Originally Posted by oldbogie
Wow this got long!
OK Dustin some basics:
1) Typical cam in block engines use a gadget called a lifter or tappet, one in the same thing. They can also be referred to as "cam followers" but this is more a Euro term and probably better fits some types of overhead cams where a follower is sandwiched between the cam and valve stem.
2) Lifter's/tappets/cam followers in definition are broken down into flat or roller. This defines what method is used to track on the cam lobe. Flat simply means the lifter is running a simple flat surface against the cam lobe. Roller means there is a wheel arrangement that is tracking along the cam lobe. Cams for flat lifter or roller lifters even if they have the same timing and lift at the valve have very different lobe shapes. Flat tappet cams come almost to a peak because in part some of their duration at the valve is in the time it takes for the lobe's peak to sweep across the width of the lifter's bottom. An identical roller liftered cam will have a wide peak because the roller of the lifter makes an instant contact, therefore, there is no sweep distance of the flat tappet so that amount of time has to be built into the lobe.
3) Because the valves expand more than the rest of the engine as they get a lot hotter, the valve train needs to accommodate this dimensional change with a distance called lash. This causes lifter's/tappets/cam followers to be further divided by how they deal with lash. This results in "solid" or hydraulic definitions. Solid lifters need a dimension of lash, or looseness, which the valve stem takes some away as it expands but never all of the lash distance as if the valve were to hang open it will burn away. Hydraulics are set up at zero lash dimension and accept the changes in the valve stem length with an oil filled plunger. Solid and hydraulic mechanisms can be applied to either flat or roller tappets.
A) Solid lifters aren't really solid pieces of metal, that would be really heavy so they are hollow inside. They have a cap that sits on a register inside the body making for a solid connection between the bottom and top of the lifter. The cap will have a retainer usually a wire bale or a Cir-clip. They may be full of oil as some engines like the Chevy pass oil into the lifter to flow up the pushrod and lubricate the rocker arms and cool the valve springs. Others like the Ford FE do not lubricate the top end thru the lifters and pushrods. So as you get into engines you'll see differences like this. When a solid lifter is disassembled there will be no mechanism inside, unlike the hydraulic which is full of stuff.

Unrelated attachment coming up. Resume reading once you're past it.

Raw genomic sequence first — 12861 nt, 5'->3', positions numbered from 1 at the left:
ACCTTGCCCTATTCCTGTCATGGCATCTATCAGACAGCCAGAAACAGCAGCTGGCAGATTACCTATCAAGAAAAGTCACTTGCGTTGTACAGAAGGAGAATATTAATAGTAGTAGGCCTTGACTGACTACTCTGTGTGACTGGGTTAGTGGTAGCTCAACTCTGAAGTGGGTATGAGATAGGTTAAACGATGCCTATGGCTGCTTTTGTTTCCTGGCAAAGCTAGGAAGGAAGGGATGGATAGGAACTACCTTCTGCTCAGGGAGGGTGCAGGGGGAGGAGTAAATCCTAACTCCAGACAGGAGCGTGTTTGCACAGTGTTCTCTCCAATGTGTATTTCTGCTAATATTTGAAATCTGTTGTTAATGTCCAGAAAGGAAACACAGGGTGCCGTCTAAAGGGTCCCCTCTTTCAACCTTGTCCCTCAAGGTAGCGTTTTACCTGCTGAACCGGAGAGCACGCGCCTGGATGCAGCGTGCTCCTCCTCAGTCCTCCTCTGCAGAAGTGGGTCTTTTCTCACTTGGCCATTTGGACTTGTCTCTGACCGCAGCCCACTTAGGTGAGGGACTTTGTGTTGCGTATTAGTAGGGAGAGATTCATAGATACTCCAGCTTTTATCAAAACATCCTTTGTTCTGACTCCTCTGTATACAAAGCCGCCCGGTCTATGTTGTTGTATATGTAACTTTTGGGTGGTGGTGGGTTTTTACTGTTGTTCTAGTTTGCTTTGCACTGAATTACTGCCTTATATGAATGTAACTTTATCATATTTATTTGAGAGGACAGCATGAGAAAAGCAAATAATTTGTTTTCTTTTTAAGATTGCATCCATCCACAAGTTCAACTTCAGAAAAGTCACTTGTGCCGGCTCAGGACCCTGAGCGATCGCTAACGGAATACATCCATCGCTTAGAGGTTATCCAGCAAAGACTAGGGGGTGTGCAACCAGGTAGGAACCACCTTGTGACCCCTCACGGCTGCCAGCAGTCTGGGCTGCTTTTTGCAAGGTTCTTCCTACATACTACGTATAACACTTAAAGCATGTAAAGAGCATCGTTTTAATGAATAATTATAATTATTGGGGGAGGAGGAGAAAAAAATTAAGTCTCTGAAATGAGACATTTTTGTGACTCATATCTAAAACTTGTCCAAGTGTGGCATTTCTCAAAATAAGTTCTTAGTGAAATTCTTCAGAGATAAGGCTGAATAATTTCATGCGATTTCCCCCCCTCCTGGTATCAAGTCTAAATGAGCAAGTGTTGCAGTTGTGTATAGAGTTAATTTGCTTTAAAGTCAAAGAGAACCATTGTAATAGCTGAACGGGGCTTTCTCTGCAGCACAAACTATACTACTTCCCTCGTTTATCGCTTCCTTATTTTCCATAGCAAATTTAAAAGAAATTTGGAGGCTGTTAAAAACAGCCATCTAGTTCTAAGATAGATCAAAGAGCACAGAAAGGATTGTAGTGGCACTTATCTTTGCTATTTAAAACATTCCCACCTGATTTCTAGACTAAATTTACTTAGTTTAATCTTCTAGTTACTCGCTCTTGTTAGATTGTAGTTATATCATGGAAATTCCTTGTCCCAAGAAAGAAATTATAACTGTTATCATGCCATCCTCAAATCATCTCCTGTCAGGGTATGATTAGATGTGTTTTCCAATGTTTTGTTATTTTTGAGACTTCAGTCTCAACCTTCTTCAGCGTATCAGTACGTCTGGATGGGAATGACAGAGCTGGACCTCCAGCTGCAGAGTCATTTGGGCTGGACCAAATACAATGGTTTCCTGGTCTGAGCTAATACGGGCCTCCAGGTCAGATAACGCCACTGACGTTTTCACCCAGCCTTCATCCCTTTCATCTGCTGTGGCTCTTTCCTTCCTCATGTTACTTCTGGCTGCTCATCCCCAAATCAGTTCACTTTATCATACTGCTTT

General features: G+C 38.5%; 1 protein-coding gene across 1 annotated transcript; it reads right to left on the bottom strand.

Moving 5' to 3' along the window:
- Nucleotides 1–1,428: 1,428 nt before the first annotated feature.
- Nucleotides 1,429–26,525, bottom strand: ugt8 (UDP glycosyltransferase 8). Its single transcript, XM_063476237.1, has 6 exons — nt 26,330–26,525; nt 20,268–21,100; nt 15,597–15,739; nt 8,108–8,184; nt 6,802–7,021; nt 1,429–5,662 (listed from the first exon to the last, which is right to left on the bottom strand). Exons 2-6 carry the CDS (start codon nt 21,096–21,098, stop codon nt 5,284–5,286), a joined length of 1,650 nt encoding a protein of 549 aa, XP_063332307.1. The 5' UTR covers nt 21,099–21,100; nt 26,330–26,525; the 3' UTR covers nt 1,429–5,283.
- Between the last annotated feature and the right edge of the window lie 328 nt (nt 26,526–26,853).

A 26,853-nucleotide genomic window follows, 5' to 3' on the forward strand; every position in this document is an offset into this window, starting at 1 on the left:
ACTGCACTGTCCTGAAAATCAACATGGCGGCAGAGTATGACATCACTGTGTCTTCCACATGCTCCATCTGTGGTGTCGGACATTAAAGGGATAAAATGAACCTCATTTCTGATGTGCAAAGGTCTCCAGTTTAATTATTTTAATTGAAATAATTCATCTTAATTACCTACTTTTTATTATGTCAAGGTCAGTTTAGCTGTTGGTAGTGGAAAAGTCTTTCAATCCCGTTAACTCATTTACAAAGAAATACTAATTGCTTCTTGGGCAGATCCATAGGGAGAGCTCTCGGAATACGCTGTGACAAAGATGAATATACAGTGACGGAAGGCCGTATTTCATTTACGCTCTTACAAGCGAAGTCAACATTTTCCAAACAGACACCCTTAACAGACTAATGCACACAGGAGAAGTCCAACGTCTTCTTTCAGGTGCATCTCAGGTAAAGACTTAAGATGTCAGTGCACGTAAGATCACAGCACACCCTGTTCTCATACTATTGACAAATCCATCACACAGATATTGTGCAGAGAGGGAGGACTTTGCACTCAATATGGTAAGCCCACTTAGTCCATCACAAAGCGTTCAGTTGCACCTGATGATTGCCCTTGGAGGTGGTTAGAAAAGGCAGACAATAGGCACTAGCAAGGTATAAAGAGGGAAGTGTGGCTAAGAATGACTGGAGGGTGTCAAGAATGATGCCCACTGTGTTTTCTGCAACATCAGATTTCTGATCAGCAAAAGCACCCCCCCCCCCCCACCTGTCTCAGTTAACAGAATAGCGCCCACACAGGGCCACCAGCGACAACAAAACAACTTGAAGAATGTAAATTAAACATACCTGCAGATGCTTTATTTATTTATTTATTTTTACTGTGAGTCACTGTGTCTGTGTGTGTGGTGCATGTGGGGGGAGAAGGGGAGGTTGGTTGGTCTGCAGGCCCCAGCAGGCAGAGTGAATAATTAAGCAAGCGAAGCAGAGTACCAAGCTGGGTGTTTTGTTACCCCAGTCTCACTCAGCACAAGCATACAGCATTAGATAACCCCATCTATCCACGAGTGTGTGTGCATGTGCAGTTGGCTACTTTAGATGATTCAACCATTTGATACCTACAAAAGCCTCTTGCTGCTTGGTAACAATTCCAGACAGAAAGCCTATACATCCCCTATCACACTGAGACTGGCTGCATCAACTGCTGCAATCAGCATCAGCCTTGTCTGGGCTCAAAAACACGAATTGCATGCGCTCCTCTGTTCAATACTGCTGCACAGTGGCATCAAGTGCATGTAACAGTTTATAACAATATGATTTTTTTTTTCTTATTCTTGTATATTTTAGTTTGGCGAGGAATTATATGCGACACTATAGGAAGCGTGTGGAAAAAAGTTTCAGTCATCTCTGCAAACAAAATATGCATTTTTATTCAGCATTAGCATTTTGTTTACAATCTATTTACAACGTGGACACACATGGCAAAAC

B) Hydraulic lifters maintain a zero lash once set up. They, also, have a cap in which the pushrod sets like a solid lifter, but this cap is not seated into the outer body of the lifter. Instead it is the top of a mechanism that is supported by oil pressure. The mechanism is retained by a wire bale or Cir-clip just like a solid lifter, so just looking at them isn't a visual aid as to which is a solid or a hydraulic. These work by timing the cut off of the engine oil supply into the lifter's piston and the back force of the valve spring along with some degree of internal leakage. There is an oil supply hole in the body which floods oil to the underside of a piston assembly inside the lifter which has a check valve on its bottom side. As the lobe begins to raise the lifter, the valve spring pushes back shoving the piston into the spring loaded check valve. This allows the plunger to both stay in contact with the pushrod and to allow a dimensional lash, which in measure is about the same as that lash of a solid lifter but contact, while light, is never lost between the parts of the valve train so no noise. As the lifter's body continues to rise on the lobe, the plunger closes the check valve shutting off the plunger's oil supply hole. At this point the plunger is hydraulically locked and can move no further downward. The hydraulic lifter then acts as if it were a solid lifter. As the lifter descends off the cam lobe, the plunger rises from inertia which opens the check valve allowing engine oil pressure to keep the plunger in constant contact with the pushrod maintaining zero lash. The engine oil pressure is less than the closed valve spring pressure so the presence of engine oil pressure on the plunger is not strong enough to force the valve open as the lifter goes around the back (heel) side of the cam lobe.
4) So to find out if you have solids or hydraulics, just get 16 clean towels. Take the retainer clip from each lifter and dump out the insides on a towel. If there's a bunch of stuff in there its a hydraulic. Put the parts back in and lock them with the clip, the less the guts are handled the better.
Now it isn't a good idea to mix cams meant for flat tappet solid lifters with hydraulics and vise versa as the ramps for these two systems are different and cross pollinating parts will lead to increased wear on them. Of course in terms of flat tappet and roller cams, mixing these cams with the wrong lifter will lead to sudden destruction as roller cams have abrupt profiles a solid lifter can't track without digging into the lobe and the wide lobe under a solid lifter would put so much duration into the valve event that if parts didn't collide in the upper cylinder, there would be no compression from the simultaneous opening of intake and exhaust valves. For a roller lifter on a flat tappet cam, it would also be a disaster as flat tappet cams are typically made of cast gray iron which does not have enough surface strength to resist the roller's extreme contact forces. The roller would soon surface fracture the lobes till they ceased to be. Because of the peaking lobe shape, the timing would be really short as the intended sweep across bottom of a flat lifter by the lobe would instead just instantly shove the roller lifter up and then drop it closed with damn little duration.